Marco Rubio is one of the most puzzling politicians out there today. He is handsome, charming, and eloquent – yet he has to this point struggled to take off despite having plenty of opportunities. (What pundit hasn’t said at some point in the past three months “this news is really going to help Marco Rubio”?) He is most passionate when talking about foreign policy and national security – but he lost security voters to Ted Cruz in Iowa, and the collapse of Obama’s foreign policy and rising security concerns have not particularly boosted him in polls.
He has consistently performed well in debates, but only the most recent one seemed to benefit him. He has a beautiful family and seems to be a loving father and husband, yet he underperforms with female voters in polls and did so again in Iowa. He is positioned perfectly at the center of all the varied factions of the party. He looks on the surface like everything the Republican Party should want to be right now: temperamentally hawkish, softly evangelical, hip to the modern fads, ethnically diverse, optimistic about the future… on paper, it all looks good.
Yet the consolidation that would have been logical months ago has been delayed by a combination of donor and voter reluctance to get on the Rubio bandwagon. Perhaps it was the negative ads; perhaps it was the Gang of Eight; perhaps it was something else. But now Rubio has the opportunity to change that.
Rubio and his team have attempted to seize the meta-narrative coming out of Iowa to depict him as winning, just as much as Cruz. Mark Steyn has the proper degree of tongue in cheek response to that, and to Cruz’s victory speech:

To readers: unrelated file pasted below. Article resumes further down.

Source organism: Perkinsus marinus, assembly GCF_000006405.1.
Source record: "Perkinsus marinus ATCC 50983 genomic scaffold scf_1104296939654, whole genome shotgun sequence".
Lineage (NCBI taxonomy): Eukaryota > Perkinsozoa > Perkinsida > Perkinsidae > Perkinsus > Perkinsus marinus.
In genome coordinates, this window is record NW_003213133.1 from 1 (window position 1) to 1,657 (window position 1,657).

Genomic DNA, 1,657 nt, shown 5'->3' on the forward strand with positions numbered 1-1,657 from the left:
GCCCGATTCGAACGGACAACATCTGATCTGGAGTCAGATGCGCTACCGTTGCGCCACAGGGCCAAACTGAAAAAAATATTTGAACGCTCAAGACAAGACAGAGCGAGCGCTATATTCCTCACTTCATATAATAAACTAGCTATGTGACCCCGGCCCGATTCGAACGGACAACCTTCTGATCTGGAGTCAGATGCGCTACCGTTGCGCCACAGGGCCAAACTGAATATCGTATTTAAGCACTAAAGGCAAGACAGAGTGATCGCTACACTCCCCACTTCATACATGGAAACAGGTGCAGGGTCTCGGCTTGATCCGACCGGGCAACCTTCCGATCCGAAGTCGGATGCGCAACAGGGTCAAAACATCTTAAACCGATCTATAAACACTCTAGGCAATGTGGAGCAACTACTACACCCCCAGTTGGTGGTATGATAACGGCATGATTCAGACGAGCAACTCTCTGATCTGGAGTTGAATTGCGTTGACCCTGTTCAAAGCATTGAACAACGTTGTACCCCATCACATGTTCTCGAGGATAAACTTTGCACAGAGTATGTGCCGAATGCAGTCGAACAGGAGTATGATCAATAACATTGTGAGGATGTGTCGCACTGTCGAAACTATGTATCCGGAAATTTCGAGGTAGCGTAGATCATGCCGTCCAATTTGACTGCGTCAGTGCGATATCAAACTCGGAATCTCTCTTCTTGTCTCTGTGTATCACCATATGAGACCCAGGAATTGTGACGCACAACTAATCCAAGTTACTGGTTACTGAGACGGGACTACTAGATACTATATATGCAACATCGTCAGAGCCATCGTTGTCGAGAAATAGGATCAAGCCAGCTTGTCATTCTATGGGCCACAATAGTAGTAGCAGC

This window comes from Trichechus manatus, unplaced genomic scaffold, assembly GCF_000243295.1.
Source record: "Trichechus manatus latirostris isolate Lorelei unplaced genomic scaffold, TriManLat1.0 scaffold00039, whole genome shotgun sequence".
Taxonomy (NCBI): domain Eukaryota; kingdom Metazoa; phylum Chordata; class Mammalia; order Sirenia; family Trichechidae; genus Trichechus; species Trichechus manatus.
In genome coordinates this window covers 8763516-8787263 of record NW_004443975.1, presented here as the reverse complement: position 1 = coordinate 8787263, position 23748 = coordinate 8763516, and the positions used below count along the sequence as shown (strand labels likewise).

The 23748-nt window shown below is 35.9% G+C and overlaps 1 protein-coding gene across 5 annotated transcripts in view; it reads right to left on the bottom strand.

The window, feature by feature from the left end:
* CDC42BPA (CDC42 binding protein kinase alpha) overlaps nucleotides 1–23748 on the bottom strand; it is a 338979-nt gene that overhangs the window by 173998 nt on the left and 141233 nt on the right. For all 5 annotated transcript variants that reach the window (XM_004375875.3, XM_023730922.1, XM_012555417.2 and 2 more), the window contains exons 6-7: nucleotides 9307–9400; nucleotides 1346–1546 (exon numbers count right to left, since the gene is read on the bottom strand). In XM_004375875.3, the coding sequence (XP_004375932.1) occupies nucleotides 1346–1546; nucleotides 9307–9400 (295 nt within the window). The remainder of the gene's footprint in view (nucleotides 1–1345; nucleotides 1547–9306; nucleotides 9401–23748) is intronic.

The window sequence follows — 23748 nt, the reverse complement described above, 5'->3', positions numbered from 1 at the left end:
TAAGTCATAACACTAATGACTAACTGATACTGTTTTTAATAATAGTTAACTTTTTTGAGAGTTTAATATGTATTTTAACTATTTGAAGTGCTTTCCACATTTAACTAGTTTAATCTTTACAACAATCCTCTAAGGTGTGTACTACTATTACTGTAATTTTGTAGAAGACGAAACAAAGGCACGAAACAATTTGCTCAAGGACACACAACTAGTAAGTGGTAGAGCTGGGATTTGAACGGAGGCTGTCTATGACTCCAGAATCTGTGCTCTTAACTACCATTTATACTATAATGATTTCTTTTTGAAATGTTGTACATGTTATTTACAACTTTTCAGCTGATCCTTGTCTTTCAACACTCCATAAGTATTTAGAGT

Rubio did the usual caucus-night thing. He came third so he hailed himself as the most stunning victor since Wellington at Waterloo and then segued into the stump-speech bollocks about being the son of a bartender and promising a new American century. Ted Cruz followed with a victory speech that lasted most of the new American century. It was the kind of ruthless Canadian triumphalism older Americans haven’t seen since the War of 1812, which, like Cruz’s speech, went on into the following year. If he wins again next Tuesday, let’s hope he cuts to the chase and burns down the White House.
Rubio: Everyone’s Second Choice
Rubio has a good deal of built-up second-choice credit with conservatives, even though his campaign got the second most money from lobbyists after Hillary Clinton last quarter. The inside money has moved from Jeb Bush to Rubio in a steady flow:
“He raised nearly as much in the fourth quarter from the 20 largest lobbying firms as he did in the first three quarters of the year, while Mr. Bush’s fundraising from those firms dropped off at the end of 2015.”
Rubio’s biggest supporters are from inside the Beltway, and the vast majority of his donors give over 200 dollars. This is consistent with the kind of supporters we saw for him in Iowa: college graduates, people who care about the economy moreso than immigration or debt, somewhat conservatives, pragmatists looking for someone to win a general election. In more ways than one, that looks like Mitt Romney’s base of support – which is a good thing if you want to become the nominee.